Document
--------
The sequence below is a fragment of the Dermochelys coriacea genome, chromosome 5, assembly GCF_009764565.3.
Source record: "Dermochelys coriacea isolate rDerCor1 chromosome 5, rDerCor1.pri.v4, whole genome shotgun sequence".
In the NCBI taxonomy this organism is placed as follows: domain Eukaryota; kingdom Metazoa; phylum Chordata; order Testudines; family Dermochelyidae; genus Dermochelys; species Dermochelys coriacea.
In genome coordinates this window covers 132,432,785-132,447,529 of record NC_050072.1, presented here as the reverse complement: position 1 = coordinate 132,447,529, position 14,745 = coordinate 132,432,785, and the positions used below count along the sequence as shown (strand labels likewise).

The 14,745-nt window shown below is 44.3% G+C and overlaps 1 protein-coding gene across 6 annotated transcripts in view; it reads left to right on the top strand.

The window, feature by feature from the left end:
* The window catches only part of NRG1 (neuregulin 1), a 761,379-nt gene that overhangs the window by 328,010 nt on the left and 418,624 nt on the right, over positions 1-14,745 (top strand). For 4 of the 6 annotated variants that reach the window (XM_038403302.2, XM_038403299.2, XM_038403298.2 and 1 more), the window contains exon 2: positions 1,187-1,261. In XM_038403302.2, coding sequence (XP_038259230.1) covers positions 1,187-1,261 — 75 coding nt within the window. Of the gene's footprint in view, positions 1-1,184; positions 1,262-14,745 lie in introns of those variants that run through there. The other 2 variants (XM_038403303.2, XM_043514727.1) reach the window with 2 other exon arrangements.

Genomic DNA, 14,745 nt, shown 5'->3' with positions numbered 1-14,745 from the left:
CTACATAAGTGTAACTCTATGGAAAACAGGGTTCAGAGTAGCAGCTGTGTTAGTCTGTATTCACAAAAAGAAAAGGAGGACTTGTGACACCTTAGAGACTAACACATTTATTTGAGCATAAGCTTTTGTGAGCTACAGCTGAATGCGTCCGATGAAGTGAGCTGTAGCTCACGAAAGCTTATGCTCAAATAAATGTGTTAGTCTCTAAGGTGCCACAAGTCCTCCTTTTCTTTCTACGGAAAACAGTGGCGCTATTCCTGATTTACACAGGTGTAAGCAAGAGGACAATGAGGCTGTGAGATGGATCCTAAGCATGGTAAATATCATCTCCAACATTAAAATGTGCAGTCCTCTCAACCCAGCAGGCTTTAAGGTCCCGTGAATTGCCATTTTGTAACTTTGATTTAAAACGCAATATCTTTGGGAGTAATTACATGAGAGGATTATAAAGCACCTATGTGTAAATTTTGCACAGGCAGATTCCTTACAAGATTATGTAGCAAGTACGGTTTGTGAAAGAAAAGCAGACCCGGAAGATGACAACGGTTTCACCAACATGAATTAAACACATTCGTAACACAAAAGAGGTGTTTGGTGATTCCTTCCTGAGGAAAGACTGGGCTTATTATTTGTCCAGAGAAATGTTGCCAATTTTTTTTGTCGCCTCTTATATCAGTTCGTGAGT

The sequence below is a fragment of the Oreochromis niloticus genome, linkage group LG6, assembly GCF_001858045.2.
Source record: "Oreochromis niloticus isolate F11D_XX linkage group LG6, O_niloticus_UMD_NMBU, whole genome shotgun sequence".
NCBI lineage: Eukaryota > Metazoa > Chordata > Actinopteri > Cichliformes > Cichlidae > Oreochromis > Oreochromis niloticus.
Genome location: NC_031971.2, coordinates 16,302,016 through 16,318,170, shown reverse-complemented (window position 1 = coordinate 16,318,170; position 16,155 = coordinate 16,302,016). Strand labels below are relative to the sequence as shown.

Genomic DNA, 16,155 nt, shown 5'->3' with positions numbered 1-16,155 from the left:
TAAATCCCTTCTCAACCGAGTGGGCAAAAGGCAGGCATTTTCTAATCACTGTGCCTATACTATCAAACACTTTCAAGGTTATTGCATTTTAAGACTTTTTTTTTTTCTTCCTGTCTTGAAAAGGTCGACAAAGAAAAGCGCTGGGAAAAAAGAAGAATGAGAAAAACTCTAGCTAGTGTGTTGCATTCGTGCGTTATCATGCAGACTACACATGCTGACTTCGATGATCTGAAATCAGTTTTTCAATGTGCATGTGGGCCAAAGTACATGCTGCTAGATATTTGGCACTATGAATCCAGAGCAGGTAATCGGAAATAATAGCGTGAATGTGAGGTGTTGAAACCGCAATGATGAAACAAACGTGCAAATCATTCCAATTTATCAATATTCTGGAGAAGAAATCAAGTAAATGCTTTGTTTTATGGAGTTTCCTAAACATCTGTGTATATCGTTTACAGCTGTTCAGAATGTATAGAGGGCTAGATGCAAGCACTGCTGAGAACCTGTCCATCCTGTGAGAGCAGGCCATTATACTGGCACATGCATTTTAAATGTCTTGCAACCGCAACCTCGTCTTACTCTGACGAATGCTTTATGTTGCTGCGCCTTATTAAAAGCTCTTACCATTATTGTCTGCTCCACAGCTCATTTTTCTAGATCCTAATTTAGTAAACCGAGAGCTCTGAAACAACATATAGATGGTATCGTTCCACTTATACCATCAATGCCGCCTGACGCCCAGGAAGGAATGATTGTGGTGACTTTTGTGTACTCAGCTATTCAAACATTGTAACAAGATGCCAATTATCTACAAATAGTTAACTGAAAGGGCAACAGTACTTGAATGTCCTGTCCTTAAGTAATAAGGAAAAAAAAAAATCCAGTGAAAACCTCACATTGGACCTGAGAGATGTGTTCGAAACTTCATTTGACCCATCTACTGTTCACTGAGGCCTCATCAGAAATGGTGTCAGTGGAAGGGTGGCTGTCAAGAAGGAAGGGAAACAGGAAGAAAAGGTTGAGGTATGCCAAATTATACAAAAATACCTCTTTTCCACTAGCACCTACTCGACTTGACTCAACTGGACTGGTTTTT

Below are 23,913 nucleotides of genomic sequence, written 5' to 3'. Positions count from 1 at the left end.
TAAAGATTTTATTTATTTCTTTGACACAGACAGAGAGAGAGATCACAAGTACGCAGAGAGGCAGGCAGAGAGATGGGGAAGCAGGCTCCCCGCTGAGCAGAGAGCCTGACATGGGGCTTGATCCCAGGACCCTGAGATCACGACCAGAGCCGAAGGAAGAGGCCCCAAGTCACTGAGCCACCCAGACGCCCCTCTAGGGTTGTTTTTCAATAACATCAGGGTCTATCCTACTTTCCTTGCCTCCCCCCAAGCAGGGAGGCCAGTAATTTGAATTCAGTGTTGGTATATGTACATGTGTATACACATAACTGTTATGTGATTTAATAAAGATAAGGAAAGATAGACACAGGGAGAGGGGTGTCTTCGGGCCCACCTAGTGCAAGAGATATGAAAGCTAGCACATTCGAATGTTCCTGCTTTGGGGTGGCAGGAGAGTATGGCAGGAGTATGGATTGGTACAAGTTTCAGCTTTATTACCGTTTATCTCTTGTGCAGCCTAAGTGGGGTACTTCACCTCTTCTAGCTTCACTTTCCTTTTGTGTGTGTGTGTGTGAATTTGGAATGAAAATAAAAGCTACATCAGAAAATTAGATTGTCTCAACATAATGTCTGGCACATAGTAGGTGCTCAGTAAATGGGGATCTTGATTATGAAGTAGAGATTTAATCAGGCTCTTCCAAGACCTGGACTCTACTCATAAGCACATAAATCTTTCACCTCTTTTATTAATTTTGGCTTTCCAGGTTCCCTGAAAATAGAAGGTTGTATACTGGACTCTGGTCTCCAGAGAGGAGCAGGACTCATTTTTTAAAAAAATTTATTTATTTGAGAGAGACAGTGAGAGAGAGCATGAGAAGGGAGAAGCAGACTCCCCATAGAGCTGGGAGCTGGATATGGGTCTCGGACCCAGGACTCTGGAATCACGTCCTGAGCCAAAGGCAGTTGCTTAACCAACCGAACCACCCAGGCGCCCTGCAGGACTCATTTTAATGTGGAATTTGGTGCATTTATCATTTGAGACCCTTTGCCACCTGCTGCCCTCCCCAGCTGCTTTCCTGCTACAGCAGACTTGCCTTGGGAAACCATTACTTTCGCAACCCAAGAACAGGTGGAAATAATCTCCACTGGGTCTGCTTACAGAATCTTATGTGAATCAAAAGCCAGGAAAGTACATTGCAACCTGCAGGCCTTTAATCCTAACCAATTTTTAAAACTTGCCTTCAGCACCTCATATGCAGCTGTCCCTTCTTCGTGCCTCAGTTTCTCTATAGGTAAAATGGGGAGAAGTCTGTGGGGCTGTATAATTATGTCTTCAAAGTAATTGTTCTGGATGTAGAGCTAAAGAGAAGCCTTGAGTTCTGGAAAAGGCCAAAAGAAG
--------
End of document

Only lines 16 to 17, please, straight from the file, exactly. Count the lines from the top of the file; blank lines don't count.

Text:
Below are 23,913 nucleotides of genomic sequence, written 5' to 3'. Positions count from 1 at the left end.
TAAAGATTTTATTTATTTCTTTGACACAGACAGAGAGAGAGATCACAAGTACGCAGAGAGGCAGGCAGAGAGATGGGGAAGCAGGCTCCCCGCTGAGCAGAGAGCCTGACATGGGGCTTGATCCCAGGACCCTGAGATCACGACCAGAGCCGAAGGAAGAGGCCCCAAGTCACTGAGCCACCCAGACGCCCCTCTAGGGTTGTTTTTCAATAACATCAGGGTCTATCCTACTTTCCTTGCCTCCCCCCAAGCAGGGAGGCCAGTAATTTGAATTCAGTGTTGGTATATGTACATGTGTATACACATAACTGTTATGTGATTTAATAAAGATAAGGAAAGATAGACACAGGGAGAGGGGTGTCTTCGGGCCCACCTAGTGCAAGAGATATGAAAGCTAGCACATTCGAATGTTCCTGCTTTGGGGTGGCAGGAGAGTATGGCAGGAGTATGGATTGGTACAAGTTTCAGCTTTATTACCGTTTATCTCTTGTGCAGCCTAAGTGGGGTACTTCACCTCTTCTAGCTTCACTTTCCTTTTGTGTGTGTGTGTGTGAATTTGGAATGAAAATAAAAGCTACATCAGAAAATTAGATTGTCTCAACATAATGTCTGGCACATAGTAGGTGCTCAGTAAATGGGGATCTTGATTATGAAGTAGAGATTTAATCAGGCTCTTCCAAGACCTGGACTCTACTCATAAGCACATAAATCTTTCACCTCTTTTATTAATTTTGGCTTTCCAGGTTCCCTGAAAATAGAAGGTTGTATACTGGACTCTGGTCTCCAGAGAGGAGCAGGACTCATTTTTTAAAAAAATTTATTTATTTGAGAGAGACAGTGAGAGAGAGCATGAGAAGGGAGAAGCAGACTCCCCATAGAGCTGGGAGCTGGATATGGGTCTCGGACCCAGGACTCTGGAATCACGTCCTGAGCCAAAGGCAGTTGCTTAACCAACCGAACCACCCAGGCGCCCTGCAGGACTCATTTTAATGTGGAATTTGGTGCATTTATCATTTGAGACCCTTTGCCACCTGCTGCCCTCCCCAGCTGCTTTCCTGCTACAGCAGACTTGCCTTGGGAAACCATTACTTTCGCAACCCAAGAACAGGTGGAAATAATCTCCACTGGGTCTGCTTACAGAATCTTATGTGAATCAAAAGCCAGGAAAGTACATTGCAACCTGCAGGCCTTTAATCCTAACCAATTTTTAAAACTTGCCTTCAGCACCTCATATGCAGCTGTCCCTTCTTCGTGCCTCAGTTTCTCTATAGGTAAAATGGGGAGAAGTCTGTGGGGCTGTATAATTATGTCTTCAAAGTAATTGTTCTGGATGTAGAGCTAAAGAGAAGCCTTGAGTTCTGGAAAAGGCCAAAAGAAG